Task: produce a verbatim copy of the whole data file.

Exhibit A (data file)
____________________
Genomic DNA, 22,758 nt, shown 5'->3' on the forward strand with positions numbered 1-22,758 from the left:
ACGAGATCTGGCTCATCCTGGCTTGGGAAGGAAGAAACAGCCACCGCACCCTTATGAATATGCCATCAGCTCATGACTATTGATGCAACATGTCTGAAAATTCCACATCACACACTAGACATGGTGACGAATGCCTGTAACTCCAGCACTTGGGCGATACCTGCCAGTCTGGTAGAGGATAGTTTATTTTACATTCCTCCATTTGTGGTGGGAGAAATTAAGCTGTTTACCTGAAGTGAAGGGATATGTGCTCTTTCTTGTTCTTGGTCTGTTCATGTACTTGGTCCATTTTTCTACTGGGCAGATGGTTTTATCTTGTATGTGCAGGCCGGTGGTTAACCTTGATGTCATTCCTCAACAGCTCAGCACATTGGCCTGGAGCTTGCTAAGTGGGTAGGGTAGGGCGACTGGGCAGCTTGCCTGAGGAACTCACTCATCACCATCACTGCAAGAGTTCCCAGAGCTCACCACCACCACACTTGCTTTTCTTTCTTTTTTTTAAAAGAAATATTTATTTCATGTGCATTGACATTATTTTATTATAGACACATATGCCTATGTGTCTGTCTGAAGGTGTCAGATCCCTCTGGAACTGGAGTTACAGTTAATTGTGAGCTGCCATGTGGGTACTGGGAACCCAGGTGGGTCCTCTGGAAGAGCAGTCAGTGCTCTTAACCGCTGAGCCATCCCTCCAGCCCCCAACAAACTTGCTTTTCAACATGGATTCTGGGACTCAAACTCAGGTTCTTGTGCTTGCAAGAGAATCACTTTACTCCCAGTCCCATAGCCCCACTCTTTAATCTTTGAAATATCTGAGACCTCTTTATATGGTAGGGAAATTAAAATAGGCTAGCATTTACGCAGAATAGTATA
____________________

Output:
Genomic DNA, 22,758 nt, shown 5'->3' on the forward strand with positions numbered 1-22,758 from the left:
ACGAGATCTGGCTCATCCTGGCTTGGGAAGGAAGAAACAGCCACCGCACCCTTATGAATATGCCATCAGCTCATGACTATTGATGCAACATGTCTGAAAATTCCACATCACACACTAGACATGGTGACGAATGCCTGTAACTCCAGCACTTGGGCGATACCTGCCAGTCTGGTAGAGGATAGTTTATTTTACATTCCTCCATTTGTGGTGGGAGAAATTAAGCTGTTTACCTGAAGTGAAGGGATATGTGCTCTTTCTTGTTCTTGGTCTGTTCATGTACTTGGTCCATTTTTCTACTGGGCAGATGGTTTTATCTTGTATGTGCAGGCCGGTGGTTAACCTTGATGTCATTCCTCAACAGCTCAGCACATTGGCCTGGAGCTTGCTAAGTGGGTAGGGTAGGGCGACTGGGCAGCTTGCCTGAGGAACTCACTCATCACCATCACTGCAAGAGTTCCCAGAGCTCACCACCACCACACTTGCTTTTCTTTCTTTTTTTTAAAAGAAATATTTATTTCATGTGCATTGACATTATTTTATTATAGACACATATGCCTATGTGTCTGTCTGAAGGTGTCAGATCCCTCTGGAACTGGAGTTACAGTTAATTGTGAGCTGCCATGTGGGTACTGGGAACCCAGGTGGGTCCTCTGGAAGAGCAGTCAGTGCTCTTAACCGCTGAGCCATCCCTCCAGCCCCCAACAAACTTGCTTTTCAACATGGATTCTGGGACTCAAACTCAGGTTCTTGTGCTTGCAAGAGAATCACTTTACTCCCAGTCCCATAGCCCCACTCTTTAATCTTTGAAATATCTGAGACCTCTTTATATGGTAGGGAAATTAAAATAGGCTAGCATTTACGCAGAATAGTATA